466794 Elucidating T-Cell Activation Threshold Using Precisely Defined Three-Dimensional Artificial Antigen Presentation

Sunday, November 13, 2016: 4:50 PM
Continental 8 (Hilton San Francisco Union Square)
Mason Smith, Chemical Engineering, University of Michigan, Ann Arbor, MI and Fei Wen, Department of Chemical Engineering, University of Michigan, Ann Arbor, MI

Elucidating T-Cell Activation Threshold Using Precisely Defined Three-Dimensional Artificial Antigen Presentation

Mason Smith, Fei Wen Adaptive immune response is shaped in large part by T cells recognizing and binding cognate antigen on the surface of antigen presenting cells (APCs). While much is known about the behavior of T cells during an immune response, the exact molecular mechanism that translates peptide-major histocompatibility complex (pMHC)- T-cell receptor (TCR) binding to T cell activation remains a controversial topic in immunology. Several studies using antigen presenting fluid lipid bilayers have attempted to shine a light on this mechanism by looking at the minimum number of pMHC required to initiate T cell activation. These studies have found that the early steps of T cell activation (TCR triggering) can be initiatedby as few as three agonist pMHCs in a membrane, and that there exists a global pMHC density threshold below which T cell activation does not occur. While these studies have provided unique insights into TCR triggering, their predicted T-cell activation thresholds vary in planar intermolecular pMHC spacing from 34 nm to greater than 150 nm. Further, conflicting results regarding the importance of local pMHC density and total pMHC encountered have been reported. Planar fluid lipid bilayers provide robust and scalable experimental systems with incredibly fine control over molecular density; however, it is not immediately clear if their results can be extrapolated to describe T cell response to pMHC on a three-dimensional cell surface. Additionally, planar pMHC display systems assume sustained interfacial contact between a T cell and a flat antigen-presenting surface and are typically characterized by some uncertainty in the number of pMHC molecules immobilized in each defined nanoclusters.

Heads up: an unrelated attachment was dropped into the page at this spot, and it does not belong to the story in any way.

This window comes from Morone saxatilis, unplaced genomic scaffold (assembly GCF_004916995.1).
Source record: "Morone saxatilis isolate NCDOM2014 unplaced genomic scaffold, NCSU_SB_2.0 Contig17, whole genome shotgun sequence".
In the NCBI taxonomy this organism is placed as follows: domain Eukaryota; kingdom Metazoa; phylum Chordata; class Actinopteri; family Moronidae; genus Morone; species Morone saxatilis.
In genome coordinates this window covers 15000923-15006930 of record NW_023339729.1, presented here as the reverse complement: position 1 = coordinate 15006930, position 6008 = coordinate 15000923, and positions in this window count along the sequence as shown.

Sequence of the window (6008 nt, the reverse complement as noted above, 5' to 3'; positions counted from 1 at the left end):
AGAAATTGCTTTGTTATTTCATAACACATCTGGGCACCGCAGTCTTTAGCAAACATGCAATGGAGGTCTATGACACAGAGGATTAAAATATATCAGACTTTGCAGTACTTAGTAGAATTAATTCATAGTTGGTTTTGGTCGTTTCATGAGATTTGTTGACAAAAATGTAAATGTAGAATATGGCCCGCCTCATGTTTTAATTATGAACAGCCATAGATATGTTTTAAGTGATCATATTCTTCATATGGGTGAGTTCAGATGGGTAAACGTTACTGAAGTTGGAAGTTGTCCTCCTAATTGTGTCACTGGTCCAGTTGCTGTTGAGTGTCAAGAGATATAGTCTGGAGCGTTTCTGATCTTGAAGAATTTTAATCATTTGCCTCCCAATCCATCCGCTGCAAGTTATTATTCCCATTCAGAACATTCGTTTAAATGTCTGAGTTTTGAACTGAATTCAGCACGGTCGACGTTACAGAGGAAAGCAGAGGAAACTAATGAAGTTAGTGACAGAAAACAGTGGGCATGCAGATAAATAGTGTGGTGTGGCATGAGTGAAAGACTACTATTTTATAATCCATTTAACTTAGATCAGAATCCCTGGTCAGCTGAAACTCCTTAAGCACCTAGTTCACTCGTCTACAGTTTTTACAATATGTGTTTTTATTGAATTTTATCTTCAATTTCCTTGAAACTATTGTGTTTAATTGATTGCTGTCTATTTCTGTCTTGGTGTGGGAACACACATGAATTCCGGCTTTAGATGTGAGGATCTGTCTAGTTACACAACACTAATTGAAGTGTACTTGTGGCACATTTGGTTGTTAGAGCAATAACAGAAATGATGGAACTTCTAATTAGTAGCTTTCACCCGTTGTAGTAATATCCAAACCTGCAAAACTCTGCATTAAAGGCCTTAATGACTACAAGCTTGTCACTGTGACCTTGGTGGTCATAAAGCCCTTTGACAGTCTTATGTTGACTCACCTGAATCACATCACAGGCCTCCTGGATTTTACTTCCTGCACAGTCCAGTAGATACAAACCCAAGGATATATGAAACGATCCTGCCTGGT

We have engineered a novel artificial antigen presentation system that provides precise control over the local and global arrangement of pMHC molecules on the surface of a living cell using recombinant scaffold protein. Using this artificial antigen presentation system, we are able to display thousands of clusters of up to six individual pMHCs with single-molecule precision on a cell surface. Further, cells presenting unique local pMHC densities can be sorted using fluorescence activated cell sorting (FACS) to isolate cells presenting different global pMHC display levels. By using FACS to isolate cells with the same global pMHC display level but discretely different pMHC cluster size, we can study T cell response to a wide range of local and global pMHC densities in a three-dimensional cell-culture environment. Preliminary T-cell activation results using sorted artificial antigen presenting cells support the existence of a minimum global pMHC display threshold for T cell activation, which is different from that reported using planar lipid bilayers. More importantly, they suggest that local pMHC valency can compensate for a reduction in the global pMHC display level. These results suggest that while two-dimensional systems for in vitro T cell activation present an important, scalable research platform, quantitative thresholds for T cell activation derived from these systems may underestimate the activation threshold in physiologically relevant systems.

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See more of this Session: Applications in Immunology and Immunotherapy
See more of this Group/Topical: Food, Pharmaceutical & Bioengineering Division